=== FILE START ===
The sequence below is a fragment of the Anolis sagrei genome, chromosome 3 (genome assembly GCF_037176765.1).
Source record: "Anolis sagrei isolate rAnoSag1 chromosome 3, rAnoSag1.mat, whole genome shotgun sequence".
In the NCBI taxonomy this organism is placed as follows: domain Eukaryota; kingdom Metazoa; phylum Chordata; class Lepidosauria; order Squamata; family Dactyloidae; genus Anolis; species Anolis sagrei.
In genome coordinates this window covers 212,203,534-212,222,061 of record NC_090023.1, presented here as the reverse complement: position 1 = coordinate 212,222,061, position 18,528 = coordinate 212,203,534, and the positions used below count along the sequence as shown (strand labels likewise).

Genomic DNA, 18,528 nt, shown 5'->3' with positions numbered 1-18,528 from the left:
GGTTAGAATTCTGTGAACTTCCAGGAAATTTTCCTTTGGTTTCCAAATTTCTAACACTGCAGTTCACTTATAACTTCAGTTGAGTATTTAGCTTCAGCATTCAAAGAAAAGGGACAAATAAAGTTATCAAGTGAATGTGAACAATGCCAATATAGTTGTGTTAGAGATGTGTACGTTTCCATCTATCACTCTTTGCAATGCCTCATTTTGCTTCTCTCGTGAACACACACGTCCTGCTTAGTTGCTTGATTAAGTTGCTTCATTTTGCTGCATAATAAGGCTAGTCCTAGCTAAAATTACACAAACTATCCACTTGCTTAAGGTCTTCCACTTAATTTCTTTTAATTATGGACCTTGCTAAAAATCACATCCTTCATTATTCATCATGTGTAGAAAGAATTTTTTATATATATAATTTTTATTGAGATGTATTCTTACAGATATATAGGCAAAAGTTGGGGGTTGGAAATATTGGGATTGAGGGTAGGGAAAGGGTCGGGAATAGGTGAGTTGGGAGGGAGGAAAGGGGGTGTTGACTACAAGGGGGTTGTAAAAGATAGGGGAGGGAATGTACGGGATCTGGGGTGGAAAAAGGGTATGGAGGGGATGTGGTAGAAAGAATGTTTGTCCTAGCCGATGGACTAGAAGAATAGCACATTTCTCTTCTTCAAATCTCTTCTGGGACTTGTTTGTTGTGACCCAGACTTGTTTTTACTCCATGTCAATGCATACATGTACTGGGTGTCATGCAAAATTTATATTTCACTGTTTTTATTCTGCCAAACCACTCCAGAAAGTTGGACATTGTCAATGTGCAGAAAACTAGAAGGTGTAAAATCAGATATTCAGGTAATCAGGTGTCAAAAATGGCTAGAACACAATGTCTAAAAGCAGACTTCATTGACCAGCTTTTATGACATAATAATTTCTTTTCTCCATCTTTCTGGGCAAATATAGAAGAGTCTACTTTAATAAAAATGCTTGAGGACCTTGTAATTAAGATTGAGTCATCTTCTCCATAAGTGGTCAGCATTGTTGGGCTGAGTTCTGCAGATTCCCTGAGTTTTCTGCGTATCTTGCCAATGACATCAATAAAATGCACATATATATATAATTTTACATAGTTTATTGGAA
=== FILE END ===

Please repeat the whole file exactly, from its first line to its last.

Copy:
The sequence below is a fragment of the Anolis sagrei genome, chromosome 3 (genome assembly GCF_037176765.1).
Source record: "Anolis sagrei isolate rAnoSag1 chromosome 3, rAnoSag1.mat, whole genome shotgun sequence".
In the NCBI taxonomy this organism is placed as follows: domain Eukaryota; kingdom Metazoa; phylum Chordata; class Lepidosauria; order Squamata; family Dactyloidae; genus Anolis; species Anolis sagrei.
In genome coordinates this window covers 212,203,534-212,222,061 of record NC_090023.1, presented here as the reverse complement: position 1 = coordinate 212,222,061, position 18,528 = coordinate 212,203,534, and the positions used below count along the sequence as shown (strand labels likewise).

Genomic DNA, 18,528 nt, shown 5'->3' with positions numbered 1-18,528 from the left:
GGTTAGAATTCTGTGAACTTCCAGGAAATTTTCCTTTGGTTTCCAAATTTCTAACACTGCAGTTCACTTATAACTTCAGTTGAGTATTTAGCTTCAGCATTCAAAGAAAAGGGACAAATAAAGTTATCAAGTGAATGTGAACAATGCCAATATAGTTGTGTTAGAGATGTGTACGTTTCCATCTATCACTCTTTGCAATGCCTCATTTTGCTTCTCTCGTGAACACACACGTCCTGCTTAGTTGCTTGATTAAGTTGCTTCATTTTGCTGCATAATAAGGCTAGTCCTAGCTAAAATTACACAAACTATCCACTTGCTTAAGGTCTTCCACTTAATTTCTTTTAATTATGGACCTTGCTAAAAATCACATCCTTCATTATTCATCATGTGTAGAAAGAATTTTTTATATATATAATTTTTATTGAGATGTATTCTTACAGATATATAGGCAAAAGTTGGGGGTTGGAAATATTGGGATTGAGGGTAGGGAAAGGGTCGGGAATAGGTGAGTTGGGAGGGAGGAAAGGGGGTGTTGACTACAAGGGGGTTGTAAAAGATAGGGGAGGGAATGTACGGGATCTGGGGTGGAAAAAGGGTATGGAGGGGATGTGGTAGAAAGAATGTTTGTCCTAGCCGATGGACTAGAAGAATAGCACATTTCTCTTCTTCAAATCTCTTCTGGGACTTGTTTGTTGTGACCCAGACTTGTTTTTACTCCATGTCAATGCATACATGTACTGGGTGTCATGCAAAATTTATATTTCACTGTTTTTATTCTGCCAAACCACTCCAGAAAGTTGGACATTGTCAATGTGCAGAAAACTAGAAGGTGTAAAATCAGATATTCAGGTAATCAGGTGTCAAAAATGGCTAGAACACAATGTCTAAAAGCAGACTTCATTGACCAGCTTTTATGACATAATAATTTCTTTTCTCCATCTTTCTGGGCAAATATAGAAGAGTCTACTTTAATAAAAATGCTTGAGGACCTTGTAATTAAGATTGAGTCATCTTCTCCATAAGTGGTCAGCATTGTTGGGCTGAGTTCTGCAGATTCCCTGAGTTTTCTGCGTATCTTGCCAATGACATCAATAAAATGCACATATATATATAATTTTACATAGTTTATTGGAA